|autonome Region: Trentino-Südtirol / regione autonoma: Trentino-Alto Adige||Trentino – South Tyrol|
|autonome Provinz: Bozen – Südtirol / provincia autonoma: Bolzano – Alto Adige|
Innichen (San Candido) is situated at an elevation of 1,286 m in eastern South Tyrol near to the border to Austria. The documented history of the town goes back to 769 AD, when Duke Tassilo III of Bavaria donated this piece of land to the Benedictine abbot Atto for the purpose of founding a new abbey. When Atto became bishop of Freising (near Munich) in 783 AD, Innichen became part of the Freising possessions and remained so for more than 1,000 years, i.e. until 1803. The Benedictine monastery was converted to a collegiate monastery in 1140. In 1303, Innichen obtained the status of a market town.
The monastery church [far left] is said to be the finest example of Romanesque ecclesiastical architecture in South Tyrol. The construction of the church began around 1143 and was completed around 1280. The characteristic bell tower was added in 1320–1326. One of the treasures of the church is a wooden crucifixion group of the 1st half of the 13th century. The monumental fresco decorating the cupola dates around 1280. The crypt beneath the church dates from the 12th century and was completed after 1200. It incorporates structures that already were part of the old church of the 8th century. The statue of the patron saint of the monastery, St. Candidus, was created around 1240.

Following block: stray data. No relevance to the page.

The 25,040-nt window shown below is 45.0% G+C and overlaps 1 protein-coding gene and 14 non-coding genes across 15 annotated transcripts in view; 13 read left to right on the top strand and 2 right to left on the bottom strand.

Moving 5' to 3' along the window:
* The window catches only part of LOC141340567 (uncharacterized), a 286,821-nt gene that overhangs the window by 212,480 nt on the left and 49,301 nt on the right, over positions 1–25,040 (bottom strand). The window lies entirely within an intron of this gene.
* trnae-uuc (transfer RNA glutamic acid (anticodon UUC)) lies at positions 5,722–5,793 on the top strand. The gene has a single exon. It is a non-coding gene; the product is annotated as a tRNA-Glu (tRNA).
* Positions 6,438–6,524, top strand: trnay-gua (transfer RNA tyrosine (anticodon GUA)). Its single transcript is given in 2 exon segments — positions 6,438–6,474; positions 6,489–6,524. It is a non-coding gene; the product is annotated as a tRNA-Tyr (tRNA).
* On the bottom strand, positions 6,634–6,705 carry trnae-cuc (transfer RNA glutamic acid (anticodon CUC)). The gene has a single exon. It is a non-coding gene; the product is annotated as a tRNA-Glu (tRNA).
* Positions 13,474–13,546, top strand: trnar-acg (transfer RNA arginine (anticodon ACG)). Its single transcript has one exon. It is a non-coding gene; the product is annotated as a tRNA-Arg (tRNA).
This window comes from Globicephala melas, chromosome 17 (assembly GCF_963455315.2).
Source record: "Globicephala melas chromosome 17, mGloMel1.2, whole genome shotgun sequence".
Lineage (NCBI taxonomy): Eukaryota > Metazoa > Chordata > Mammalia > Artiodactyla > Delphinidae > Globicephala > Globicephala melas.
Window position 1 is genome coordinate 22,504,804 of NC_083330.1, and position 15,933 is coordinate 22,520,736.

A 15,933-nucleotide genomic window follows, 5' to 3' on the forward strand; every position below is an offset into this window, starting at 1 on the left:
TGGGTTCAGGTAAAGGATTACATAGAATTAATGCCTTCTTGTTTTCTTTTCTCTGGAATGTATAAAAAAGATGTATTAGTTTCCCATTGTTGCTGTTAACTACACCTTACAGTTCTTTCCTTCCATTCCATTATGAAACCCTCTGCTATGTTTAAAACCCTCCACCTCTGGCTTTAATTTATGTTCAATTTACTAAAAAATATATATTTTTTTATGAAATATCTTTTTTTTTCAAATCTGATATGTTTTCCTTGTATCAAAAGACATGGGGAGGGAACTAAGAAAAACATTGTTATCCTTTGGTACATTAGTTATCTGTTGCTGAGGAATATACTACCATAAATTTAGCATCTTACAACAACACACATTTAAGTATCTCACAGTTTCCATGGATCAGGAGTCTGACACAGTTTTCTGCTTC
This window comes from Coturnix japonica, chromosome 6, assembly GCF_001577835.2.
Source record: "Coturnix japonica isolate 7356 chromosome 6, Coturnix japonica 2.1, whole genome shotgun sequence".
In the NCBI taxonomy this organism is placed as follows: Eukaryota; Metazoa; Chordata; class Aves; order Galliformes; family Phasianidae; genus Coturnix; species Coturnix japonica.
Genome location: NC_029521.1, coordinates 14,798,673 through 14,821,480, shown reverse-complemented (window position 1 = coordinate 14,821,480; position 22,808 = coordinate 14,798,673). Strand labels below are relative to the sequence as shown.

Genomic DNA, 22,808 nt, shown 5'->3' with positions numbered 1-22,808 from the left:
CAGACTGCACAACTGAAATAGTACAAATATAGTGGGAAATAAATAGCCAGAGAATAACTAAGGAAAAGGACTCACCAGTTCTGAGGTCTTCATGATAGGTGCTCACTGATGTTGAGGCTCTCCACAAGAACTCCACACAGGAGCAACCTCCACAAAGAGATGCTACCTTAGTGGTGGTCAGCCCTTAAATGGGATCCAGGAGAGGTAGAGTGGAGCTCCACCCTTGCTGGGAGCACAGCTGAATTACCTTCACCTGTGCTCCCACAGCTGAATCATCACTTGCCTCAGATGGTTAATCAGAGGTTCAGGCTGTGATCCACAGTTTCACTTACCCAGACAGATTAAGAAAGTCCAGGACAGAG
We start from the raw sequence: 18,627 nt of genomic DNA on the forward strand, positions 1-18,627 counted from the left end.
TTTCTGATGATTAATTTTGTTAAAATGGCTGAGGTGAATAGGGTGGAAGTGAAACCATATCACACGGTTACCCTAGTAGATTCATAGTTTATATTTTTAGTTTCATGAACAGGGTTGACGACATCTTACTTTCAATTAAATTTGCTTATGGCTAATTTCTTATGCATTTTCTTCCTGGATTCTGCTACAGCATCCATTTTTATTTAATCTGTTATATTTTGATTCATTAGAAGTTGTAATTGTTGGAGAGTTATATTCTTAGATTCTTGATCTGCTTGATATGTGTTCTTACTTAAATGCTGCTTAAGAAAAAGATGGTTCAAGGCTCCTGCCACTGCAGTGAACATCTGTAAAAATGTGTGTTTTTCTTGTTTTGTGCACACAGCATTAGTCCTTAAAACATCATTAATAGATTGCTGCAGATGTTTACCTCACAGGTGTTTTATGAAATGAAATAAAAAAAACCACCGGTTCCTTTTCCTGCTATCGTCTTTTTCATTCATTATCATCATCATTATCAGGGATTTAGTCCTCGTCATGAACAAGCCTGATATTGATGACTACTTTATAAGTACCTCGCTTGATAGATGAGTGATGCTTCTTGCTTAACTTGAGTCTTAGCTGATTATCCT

The parish church Sankt Michael [centre left] was built in Romanesque style in the 12th century. After 1735, the church was transformed in most magnificent Baroque and Rococo style. The splendid frescos were done by the famous Christoph Anton Mayr.
The church of the Franciscans [far right] was built during the period of the counter-reformation and
was consecrated in 1697.